Photo by henry fournier on Unsplash
It’s been a little over 6 weeks that I’ve been a pastor. I’ll tell you right now that I’ve never felt more fulfilled in all of my life. I’ve had jobs in the past that I loved and was very good at. But I know now that those were never my calling.
Not many people know this, but I received my first calling about 25 years ago. I was attending a small Southern Baptist Convention (SBC) church in my hometown and had been working with the youth group for about a year. I can remember the church service in which I felt God nudging me toward full-time ministry. I told the youth minister, and he encouraged me to seek out opportunities. So I did. Twice. Neither of those churches hired me. I also visited New Orleans Baptist Theological Seminary (an SBC school) when we took the youth group on a mission trip there. But because of my student loan debt, I couldn’t find a way to afford more schooling after my undergraduate was finished.
I can see now that I dodged a bullet.
Because now I am a pastor. A calling that no SBC church would affirm. Because in their most recent version of the Baptist Faith and Message, the statement of faith for the SBC and also the document that is used for doctrinal accountability, clearly states that: “While both men and women are gifted for service in the church, the office of pastor is limited to men as qualified by Scripture.” To many Southern Baptists, I am knowingly sinning by doing what I know God has called me to do.
If just one of those SBC churches would have hired me back in the day, I would have probably continued down the path of youth ministry. The only other positions I would have been qualified for, according to the SBC, were children and women. Don’t get me wrong, I love both children’s and women’s ministry. I believe they are both essential. But just as with any other facet of ministry, I believe you have to be called to those. And I am not. I am called to be a pastor.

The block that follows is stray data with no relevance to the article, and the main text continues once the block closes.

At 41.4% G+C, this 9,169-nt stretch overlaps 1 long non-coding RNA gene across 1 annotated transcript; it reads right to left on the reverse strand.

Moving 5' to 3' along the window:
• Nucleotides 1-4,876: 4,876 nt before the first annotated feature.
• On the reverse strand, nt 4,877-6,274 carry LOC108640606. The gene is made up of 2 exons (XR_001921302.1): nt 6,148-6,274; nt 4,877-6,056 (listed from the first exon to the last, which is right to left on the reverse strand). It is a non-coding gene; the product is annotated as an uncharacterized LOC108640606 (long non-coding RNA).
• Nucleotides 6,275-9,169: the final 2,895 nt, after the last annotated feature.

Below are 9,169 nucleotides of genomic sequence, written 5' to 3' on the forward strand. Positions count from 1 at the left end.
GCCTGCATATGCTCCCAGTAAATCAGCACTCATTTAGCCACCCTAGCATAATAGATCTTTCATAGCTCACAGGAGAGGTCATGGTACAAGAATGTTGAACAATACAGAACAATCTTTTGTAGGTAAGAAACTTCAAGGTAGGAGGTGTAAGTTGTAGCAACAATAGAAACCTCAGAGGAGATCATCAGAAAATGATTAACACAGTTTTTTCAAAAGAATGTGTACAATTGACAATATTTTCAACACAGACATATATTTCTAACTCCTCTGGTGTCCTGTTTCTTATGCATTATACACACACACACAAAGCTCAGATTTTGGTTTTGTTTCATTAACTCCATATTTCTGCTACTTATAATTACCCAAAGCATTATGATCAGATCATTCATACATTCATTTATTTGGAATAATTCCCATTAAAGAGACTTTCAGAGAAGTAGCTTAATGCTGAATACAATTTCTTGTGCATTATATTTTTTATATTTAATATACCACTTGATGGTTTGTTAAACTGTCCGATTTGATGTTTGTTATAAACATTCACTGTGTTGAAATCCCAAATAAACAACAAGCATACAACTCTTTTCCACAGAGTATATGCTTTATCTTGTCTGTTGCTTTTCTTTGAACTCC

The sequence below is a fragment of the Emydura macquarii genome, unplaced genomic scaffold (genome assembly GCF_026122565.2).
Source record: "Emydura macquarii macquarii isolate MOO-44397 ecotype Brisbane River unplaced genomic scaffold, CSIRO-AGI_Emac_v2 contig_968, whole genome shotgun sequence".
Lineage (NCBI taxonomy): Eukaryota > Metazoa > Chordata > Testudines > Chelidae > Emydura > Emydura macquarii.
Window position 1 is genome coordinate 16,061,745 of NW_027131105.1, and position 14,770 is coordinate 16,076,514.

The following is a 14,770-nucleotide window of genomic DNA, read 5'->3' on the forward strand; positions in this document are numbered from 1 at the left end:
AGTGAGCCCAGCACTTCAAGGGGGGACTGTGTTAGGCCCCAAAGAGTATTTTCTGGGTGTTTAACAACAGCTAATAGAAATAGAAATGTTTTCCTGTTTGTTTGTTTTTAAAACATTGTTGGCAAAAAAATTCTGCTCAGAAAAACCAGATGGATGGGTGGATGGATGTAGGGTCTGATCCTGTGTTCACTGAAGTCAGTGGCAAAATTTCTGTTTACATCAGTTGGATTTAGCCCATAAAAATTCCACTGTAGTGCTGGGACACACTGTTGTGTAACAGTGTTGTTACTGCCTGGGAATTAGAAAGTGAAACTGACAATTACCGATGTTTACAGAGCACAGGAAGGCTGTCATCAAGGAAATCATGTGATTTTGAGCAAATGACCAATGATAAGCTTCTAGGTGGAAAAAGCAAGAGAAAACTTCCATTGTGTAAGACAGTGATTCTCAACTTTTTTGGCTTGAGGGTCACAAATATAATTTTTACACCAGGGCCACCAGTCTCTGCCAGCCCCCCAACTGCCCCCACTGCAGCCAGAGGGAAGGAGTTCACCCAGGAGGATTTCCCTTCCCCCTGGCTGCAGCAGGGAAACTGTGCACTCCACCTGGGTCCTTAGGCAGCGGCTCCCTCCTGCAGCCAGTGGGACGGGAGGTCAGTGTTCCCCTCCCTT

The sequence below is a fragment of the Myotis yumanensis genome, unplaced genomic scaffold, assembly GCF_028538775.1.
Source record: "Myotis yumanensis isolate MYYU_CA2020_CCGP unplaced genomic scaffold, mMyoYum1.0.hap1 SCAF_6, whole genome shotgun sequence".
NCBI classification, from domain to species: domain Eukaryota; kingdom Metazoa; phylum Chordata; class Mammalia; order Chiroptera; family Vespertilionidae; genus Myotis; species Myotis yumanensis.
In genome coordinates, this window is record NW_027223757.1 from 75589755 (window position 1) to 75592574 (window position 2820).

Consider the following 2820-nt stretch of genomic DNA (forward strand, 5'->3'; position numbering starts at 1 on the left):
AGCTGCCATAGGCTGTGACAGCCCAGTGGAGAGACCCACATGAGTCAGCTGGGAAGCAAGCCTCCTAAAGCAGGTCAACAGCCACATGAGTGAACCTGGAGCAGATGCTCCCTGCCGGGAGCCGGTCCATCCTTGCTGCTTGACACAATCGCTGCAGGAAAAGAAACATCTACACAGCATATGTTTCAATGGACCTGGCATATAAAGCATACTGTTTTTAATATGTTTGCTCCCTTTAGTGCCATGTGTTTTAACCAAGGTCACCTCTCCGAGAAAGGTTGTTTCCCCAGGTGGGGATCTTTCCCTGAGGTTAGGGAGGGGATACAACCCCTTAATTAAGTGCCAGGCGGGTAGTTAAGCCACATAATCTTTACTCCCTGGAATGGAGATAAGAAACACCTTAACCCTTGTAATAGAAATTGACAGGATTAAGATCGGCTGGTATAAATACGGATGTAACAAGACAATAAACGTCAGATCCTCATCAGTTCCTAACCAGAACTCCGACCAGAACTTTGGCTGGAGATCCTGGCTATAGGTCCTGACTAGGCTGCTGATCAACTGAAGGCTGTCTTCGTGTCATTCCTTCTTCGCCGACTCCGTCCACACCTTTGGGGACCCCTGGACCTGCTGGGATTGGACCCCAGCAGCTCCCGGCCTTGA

I haven’t been to an SBC church in 18 years. I was completely oblivious to the SBC takeover that began in the late 1970s and was complete by the late 1990s. I didn’t understand the full ramifications of that takeover until I took a class called Baptist Identity as a Truett student. Had I stayed in the SBC, my life would look very different than it does now.
I might have stayed in my abusive first marriage because I was taught to submit to my husband. NO MATTER WHAT.
I never would have gone to Truett seminary where I was exposed to and given the freedom and encouragement to explore different theologies and interpretations of Scriptures.
I likely never would have had the crisis of faith that I had which caused me to no longer rely on the “faith” that was handed to me as a child. I would be content with the black and white of my long-held beliefs rather than seeing the full rainbow of colors generated by the mystery of the Divine.
I never would have known how much I love to preach.
I never would have felt the fulfillment that I feel every single day as a pastor.
I never would have been the woman God called me to be.
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